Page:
My niece also loves Alice in Wonderland, which is lovely for a teenager still to feel that magic. My daughter loves Alice in Wonderland. There may be a few requests for bags here too. I was lucky enough to win a pattern by Jeni Baker of in Color Order for drawstring bags of various sizes from a draw Preeti of Sew Preeti Quilts had  for baby Axel. I will probably use this.

So is that my squirrel moment for April? Yes and no. It is but then another one crept in too. I just said I needed a breather after finishing the Belfast Bulletin. Next up to finish is my Writing from Whitehead. And all these project bags. And then I received an envelope, a lovely surprise. Sandra sent me some leftovers from her "plus playtime" quilt. She knows I love spotty fabric, and geometric fabric a close runner up.

And this coincides with Sandra's new qal  which just happens to use this very pattern and fabric. How can I resist?

 I had that very day been thinking I needed some new cushions for the garden. So, I am going to have a play with "plus playtime" and make not one quilt, but four cushions, or maybe 2 for the garden. For my writing corner. It will soon have as many soft furnishings as the house. That's what I like, our garden is just another room in the house, admittedly more pleasant when the sun shines.

Helen x
linking up with Sandra and her flippin' squirrels and mmquilts
linking up with Beth and her main crush Monday and Cooking Up Quilts

Friday, 27 April 2018

This Is My Ta Da Moment!

Ta Da!!

We have a proper finish!! The Belfast Bulletin is complete, finished, sorted.

Having finished all the quilting last week, I left it for a few days. It is always good to "be on a break". I think by the time the quilting is finished, you are a bit sick of looking at a quilt. Well, I always am. The quilting is my least favourite bit and it can be sore on the shoulders. At that stage, I am getting frustrated and just a little ratty. I always find it a good idea to walk away from the situation, take 5, smoke a cigarette. No .... I don't smoke, but a metaphorical cigarette. I fling the quilt over the back of a chair for a few days and just walk away.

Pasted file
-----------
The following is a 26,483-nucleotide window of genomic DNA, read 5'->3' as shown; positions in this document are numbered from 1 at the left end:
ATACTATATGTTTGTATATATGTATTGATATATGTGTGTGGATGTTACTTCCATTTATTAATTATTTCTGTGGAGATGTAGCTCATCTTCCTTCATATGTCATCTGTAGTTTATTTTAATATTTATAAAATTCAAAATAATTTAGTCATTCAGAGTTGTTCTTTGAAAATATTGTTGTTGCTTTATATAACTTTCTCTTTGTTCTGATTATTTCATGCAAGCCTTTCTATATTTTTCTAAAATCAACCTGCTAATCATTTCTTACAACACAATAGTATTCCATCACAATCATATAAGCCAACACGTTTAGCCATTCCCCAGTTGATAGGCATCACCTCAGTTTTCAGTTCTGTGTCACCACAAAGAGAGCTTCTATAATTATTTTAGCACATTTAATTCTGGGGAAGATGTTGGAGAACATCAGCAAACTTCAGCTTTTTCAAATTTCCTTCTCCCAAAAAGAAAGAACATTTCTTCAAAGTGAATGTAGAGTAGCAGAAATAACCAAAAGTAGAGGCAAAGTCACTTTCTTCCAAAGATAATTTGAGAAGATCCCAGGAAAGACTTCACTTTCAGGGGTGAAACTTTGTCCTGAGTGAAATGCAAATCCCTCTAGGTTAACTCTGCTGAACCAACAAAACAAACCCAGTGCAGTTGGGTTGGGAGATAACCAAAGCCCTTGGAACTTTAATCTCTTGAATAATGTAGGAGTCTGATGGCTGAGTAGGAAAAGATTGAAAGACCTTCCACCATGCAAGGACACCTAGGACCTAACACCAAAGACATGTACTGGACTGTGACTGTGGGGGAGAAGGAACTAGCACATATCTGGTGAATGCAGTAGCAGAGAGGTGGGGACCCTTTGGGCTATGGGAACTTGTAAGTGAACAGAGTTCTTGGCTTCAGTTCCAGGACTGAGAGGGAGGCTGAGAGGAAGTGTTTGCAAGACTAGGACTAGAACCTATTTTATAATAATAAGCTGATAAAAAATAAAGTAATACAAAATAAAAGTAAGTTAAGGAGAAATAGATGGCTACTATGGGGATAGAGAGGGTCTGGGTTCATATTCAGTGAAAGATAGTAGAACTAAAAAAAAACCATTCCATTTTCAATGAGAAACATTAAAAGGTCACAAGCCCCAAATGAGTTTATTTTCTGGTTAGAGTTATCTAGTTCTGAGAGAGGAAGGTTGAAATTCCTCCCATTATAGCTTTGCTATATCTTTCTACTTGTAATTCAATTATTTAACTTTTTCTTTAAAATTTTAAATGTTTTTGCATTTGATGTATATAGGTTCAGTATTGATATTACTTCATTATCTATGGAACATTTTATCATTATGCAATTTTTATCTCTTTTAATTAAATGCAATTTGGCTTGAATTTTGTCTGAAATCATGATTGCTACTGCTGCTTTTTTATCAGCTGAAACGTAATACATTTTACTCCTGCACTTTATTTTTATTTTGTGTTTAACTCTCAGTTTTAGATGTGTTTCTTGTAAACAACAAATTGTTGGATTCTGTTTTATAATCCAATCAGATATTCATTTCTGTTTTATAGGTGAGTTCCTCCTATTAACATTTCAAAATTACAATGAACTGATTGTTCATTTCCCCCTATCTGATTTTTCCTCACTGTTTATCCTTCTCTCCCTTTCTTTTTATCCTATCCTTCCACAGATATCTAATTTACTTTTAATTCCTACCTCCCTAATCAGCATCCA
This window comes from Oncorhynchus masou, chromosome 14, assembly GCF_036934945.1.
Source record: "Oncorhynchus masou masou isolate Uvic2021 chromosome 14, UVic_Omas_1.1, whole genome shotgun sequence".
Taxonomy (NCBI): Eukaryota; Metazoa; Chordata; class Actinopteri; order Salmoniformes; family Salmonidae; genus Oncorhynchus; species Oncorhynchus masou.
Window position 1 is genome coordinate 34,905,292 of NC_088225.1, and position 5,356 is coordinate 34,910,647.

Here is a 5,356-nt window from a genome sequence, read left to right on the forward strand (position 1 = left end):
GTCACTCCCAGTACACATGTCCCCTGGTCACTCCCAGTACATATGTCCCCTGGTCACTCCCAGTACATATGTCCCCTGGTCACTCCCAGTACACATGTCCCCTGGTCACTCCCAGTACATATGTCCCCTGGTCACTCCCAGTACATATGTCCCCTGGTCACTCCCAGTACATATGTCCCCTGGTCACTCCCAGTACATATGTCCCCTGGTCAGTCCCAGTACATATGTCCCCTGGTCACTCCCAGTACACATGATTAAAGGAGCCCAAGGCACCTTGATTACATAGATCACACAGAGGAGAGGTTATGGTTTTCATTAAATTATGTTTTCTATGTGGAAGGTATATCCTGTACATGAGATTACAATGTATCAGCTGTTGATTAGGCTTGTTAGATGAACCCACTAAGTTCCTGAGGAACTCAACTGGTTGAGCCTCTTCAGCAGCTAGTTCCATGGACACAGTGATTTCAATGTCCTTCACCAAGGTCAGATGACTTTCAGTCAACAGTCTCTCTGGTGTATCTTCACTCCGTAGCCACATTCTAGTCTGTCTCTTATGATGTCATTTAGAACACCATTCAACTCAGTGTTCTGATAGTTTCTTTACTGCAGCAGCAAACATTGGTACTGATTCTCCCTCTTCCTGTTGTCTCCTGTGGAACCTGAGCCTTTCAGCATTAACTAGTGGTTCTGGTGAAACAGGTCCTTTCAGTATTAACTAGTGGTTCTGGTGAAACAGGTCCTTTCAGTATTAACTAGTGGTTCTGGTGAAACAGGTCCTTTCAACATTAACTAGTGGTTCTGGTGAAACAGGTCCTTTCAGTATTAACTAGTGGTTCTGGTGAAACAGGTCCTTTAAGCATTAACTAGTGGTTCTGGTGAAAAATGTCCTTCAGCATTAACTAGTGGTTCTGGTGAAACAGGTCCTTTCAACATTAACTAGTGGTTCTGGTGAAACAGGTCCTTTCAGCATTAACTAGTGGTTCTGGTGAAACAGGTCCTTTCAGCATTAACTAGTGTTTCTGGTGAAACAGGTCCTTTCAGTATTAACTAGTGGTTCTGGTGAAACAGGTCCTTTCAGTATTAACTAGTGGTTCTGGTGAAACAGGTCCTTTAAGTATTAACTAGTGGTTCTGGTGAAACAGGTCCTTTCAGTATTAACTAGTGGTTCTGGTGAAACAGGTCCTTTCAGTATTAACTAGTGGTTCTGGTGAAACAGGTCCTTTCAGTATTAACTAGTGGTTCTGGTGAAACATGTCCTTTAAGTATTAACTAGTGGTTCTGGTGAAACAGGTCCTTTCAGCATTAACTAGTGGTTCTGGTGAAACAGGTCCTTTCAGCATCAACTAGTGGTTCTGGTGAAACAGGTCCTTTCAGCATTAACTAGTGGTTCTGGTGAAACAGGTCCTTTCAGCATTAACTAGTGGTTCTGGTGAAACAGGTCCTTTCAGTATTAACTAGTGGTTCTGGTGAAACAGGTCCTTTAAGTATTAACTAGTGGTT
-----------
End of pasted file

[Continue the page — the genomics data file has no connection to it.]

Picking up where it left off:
A few days later, I fall in love all over again, and starting looking forward to sewing on the spotty binding. I always try to use spotty binding, or occasional striped. It is not that I am pretentious enough to think I have a trade mark stamp. Or that I am smug enough to pretend that I am not pretentious. It is just that I like spotty fabric. It is readily available, and always in stock the good old shop near my hairdressers. My spot of choice is good old Rose and Hubble and it's not too expensive. Most times I pass, I buy a metre of a colour, so there is always some to hand.

I chose navy for this quilt. I did buy the navy with the quilt in mind. Well, I wanted royal blue, but it was sold out. I think the navy is like a full stop, a statement binding. This is your quilt. Yes, it is blue for my son, green for my future daughter in law. And the binding is no nonsense navy. I machine stitch my binding on the front of the quilt, flip it over and hand stitch the back. That is my favourite part, honest. I get a lot of satisfaction from just sitting slip stitching the binding down.

This time it was a dark and gloomy day. I decided the best place to stitch was on top of the bed, whilst watching knitting podcasts. I got so caught up in the Grocery Girls, Skeindeer Knits and Stranded Dyeworks, that I did the whole quilt at one sitting. Or lying! It took just over two hours and my fingers were only a little punctured.

The official quilt holder upper is a little unwell, so this is me holding the quilt. I am not terrible tall. As you can tell!

These are just "my quilt is finished" photos. Like many Americans, my future daughter in law's family has Irish ancestry. Remarkably they hail from a small town only 20 miles or so from where we live! The very town where my daughter coincidentally bought her bridesmaid's dress. So ........... the plan is ............ take the quilt for a drive.  - take some photos of the quilt on the picturesque bridge without dropping said quilt in the river.  My daughter and I will be doing the photos, there will be no dramatic quilts dangling over bridges in the wild shots!. Just hoping it doesn't rain on Sunday.

Helen x
linking up with Finish It Up Friday, Crazy Mom Quilts
linking up with Finished Or Not Friday, Busy Hands Quilts
linking up with Let's Be Social, Sew Fresh Quilts

Saturday, 21 April 2018

Postcards On Parade